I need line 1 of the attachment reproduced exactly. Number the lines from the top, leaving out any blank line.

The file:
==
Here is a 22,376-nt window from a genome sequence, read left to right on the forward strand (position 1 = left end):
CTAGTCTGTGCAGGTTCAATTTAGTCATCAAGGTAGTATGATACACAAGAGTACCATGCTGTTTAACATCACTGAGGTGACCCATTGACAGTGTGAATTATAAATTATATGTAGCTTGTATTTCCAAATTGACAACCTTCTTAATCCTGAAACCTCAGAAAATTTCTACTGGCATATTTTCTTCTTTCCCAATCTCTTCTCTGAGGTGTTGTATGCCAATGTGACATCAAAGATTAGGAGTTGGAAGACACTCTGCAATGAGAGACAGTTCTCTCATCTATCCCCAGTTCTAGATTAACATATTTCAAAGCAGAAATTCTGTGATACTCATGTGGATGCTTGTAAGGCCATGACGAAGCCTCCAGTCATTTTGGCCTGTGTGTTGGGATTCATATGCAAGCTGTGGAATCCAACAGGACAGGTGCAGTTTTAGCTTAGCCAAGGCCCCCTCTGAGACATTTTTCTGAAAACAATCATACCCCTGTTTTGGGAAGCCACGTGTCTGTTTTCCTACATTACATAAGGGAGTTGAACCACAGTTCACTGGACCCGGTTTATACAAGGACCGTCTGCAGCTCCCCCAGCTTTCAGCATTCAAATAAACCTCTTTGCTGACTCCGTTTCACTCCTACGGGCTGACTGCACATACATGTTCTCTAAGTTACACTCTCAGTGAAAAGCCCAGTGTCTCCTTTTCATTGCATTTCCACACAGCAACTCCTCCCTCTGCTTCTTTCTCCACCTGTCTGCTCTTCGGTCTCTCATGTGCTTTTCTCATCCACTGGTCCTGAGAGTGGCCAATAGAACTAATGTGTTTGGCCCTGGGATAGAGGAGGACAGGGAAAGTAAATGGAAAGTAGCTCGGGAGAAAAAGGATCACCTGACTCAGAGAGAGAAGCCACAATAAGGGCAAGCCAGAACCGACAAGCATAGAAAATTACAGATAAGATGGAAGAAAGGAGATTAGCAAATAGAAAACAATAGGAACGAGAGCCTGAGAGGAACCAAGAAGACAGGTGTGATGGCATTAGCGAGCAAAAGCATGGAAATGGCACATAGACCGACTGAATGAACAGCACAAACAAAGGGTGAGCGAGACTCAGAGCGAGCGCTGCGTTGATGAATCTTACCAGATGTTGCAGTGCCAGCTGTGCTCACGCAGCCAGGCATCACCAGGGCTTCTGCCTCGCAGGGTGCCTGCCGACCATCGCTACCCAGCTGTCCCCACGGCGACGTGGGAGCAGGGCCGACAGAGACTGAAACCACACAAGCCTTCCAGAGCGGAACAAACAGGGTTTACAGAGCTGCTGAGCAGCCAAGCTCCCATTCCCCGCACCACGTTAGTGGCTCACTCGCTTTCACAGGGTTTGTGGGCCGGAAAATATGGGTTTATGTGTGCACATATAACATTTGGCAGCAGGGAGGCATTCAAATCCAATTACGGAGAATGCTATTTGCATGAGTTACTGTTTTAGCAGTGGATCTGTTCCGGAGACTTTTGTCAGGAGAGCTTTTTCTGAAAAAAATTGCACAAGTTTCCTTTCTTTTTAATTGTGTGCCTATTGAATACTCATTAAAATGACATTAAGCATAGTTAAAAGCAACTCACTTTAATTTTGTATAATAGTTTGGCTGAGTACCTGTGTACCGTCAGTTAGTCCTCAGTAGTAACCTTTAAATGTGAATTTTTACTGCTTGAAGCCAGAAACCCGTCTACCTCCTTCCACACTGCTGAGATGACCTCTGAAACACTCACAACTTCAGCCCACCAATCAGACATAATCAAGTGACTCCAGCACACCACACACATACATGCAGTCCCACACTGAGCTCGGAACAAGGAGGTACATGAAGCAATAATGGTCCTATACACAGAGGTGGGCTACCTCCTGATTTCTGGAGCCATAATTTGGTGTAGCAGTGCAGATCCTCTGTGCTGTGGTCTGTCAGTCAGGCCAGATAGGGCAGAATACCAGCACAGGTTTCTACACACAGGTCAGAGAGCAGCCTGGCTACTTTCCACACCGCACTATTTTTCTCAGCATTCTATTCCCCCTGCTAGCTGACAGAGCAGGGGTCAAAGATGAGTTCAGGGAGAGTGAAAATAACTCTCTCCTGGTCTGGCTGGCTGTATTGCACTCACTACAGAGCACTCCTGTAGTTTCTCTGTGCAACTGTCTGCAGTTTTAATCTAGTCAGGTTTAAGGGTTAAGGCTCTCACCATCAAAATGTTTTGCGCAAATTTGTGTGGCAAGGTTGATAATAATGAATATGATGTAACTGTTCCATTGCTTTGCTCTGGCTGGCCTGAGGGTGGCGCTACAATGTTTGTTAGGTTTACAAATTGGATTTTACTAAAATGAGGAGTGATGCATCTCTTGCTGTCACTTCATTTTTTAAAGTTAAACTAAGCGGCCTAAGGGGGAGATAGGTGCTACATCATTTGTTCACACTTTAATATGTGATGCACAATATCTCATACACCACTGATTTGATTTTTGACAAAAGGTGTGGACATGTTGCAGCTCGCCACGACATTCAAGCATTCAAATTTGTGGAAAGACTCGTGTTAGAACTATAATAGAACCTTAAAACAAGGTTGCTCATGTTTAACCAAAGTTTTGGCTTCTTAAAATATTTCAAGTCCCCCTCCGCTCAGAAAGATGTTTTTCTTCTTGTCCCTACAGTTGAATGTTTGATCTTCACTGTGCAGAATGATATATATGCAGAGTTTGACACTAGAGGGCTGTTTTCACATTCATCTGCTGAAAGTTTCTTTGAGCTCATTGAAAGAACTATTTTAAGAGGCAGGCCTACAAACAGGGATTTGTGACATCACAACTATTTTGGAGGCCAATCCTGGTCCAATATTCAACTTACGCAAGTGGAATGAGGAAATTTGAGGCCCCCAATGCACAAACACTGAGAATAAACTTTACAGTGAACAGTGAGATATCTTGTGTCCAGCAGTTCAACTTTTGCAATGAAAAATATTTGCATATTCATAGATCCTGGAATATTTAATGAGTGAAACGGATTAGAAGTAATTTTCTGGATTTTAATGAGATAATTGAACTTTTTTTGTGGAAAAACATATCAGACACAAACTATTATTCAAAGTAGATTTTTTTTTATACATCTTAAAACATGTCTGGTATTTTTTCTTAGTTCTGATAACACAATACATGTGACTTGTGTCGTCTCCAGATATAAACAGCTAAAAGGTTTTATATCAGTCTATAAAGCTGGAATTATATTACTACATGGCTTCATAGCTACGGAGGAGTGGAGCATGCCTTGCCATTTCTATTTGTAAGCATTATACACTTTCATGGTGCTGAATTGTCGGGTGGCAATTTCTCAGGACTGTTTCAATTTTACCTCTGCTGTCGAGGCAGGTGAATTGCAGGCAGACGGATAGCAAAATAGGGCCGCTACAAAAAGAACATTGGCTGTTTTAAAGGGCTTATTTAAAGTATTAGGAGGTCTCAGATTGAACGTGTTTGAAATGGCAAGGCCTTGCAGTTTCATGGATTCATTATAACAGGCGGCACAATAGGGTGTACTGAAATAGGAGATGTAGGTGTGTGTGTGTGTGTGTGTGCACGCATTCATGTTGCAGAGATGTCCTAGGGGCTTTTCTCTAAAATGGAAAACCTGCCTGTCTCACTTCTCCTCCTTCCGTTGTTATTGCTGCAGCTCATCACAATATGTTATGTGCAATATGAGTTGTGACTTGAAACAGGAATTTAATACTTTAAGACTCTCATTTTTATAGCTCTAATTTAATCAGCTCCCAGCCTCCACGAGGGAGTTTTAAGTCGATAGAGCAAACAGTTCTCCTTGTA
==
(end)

Here is a 22,376-nt window from a genome sequence, read left to right on the forward strand (position 1 = left end):